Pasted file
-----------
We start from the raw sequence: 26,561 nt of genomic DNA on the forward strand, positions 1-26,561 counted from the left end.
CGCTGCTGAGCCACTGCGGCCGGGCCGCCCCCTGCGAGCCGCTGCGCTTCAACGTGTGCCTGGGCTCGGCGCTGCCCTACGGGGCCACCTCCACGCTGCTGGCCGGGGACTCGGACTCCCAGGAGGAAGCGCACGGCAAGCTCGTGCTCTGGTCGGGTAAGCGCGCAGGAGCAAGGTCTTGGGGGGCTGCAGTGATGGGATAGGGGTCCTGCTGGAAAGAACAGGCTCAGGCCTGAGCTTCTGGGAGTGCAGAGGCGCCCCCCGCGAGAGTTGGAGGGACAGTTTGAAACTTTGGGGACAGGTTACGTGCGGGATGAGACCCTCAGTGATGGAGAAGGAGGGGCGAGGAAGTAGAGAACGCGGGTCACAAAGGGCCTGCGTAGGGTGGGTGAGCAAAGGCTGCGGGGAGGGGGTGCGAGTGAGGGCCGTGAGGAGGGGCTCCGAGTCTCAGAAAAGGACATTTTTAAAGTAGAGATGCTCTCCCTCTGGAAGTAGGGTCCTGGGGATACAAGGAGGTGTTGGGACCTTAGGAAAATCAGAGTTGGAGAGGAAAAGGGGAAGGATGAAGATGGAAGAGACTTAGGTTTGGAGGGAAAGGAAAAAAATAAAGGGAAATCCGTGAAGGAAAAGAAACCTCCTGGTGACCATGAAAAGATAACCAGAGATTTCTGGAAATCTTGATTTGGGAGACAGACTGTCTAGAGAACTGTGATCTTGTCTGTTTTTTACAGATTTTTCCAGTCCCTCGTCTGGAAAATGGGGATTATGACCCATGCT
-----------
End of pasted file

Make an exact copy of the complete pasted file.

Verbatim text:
We start from the raw sequence: 26,561 nt of genomic DNA on the forward strand, positions 1-26,561 counted from the left end.
CGCTGCTGAGCCACTGCGGCCGGGCCGCCCCCTGCGAGCCGCTGCGCTTCAACGTGTGCCTGGGCTCGGCGCTGCCCTACGGGGCCACCTCCACGCTGCTGGCCGGGGACTCGGACTCCCAGGAGGAAGCGCACGGCAAGCTCGTGCTCTGGTCGGGTAAGCGCGCAGGAGCAAGGTCTTGGGGGGCTGCAGTGATGGGATAGGGGTCCTGCTGGAAAGAACAGGCTCAGGCCTGAGCTTCTGGGAGTGCAGAGGCGCCCCCCGCGAGAGTTGGAGGGACAGTTTGAAACTTTGGGGACAGGTTACGTGCGGGATGAGACCCTCAGTGATGGAGAAGGAGGGGCGAGGAAGTAGAGAACGCGGGTCACAAAGGGCCTGCGTAGGGTGGGTGAGCAAAGGCTGCGGGGAGGGGGTGCGAGTGAGGGCCGTGAGGAGGGGCTCCGAGTCTCAGAAAAGGACATTTTTAAAGTAGAGATGCTCTCCCTCTGGAAGTAGGGTCCTGGGGATACAAGGAGGTGTTGGGACCTTAGGAAAATCAGAGTTGGAGAGGAAAAGGGGAAGGATGAAGATGGAAGAGACTTAGGTTTGGAGGGAAAGGAAAAAAATAAAGGGAAATCCGTGAAGGAAAAGAAACCTCCTGGTGACCATGAAAAGATAACCAGAGATTTCTGGAAATCTTGATTTGGGAGACAGACTGTCTAGAGAACTGTGATCTTGTCTGTTTTTTACAGATTTTTCCAGTCCCTCGTCTGGAAAATGGGGATTATGACCCATGCT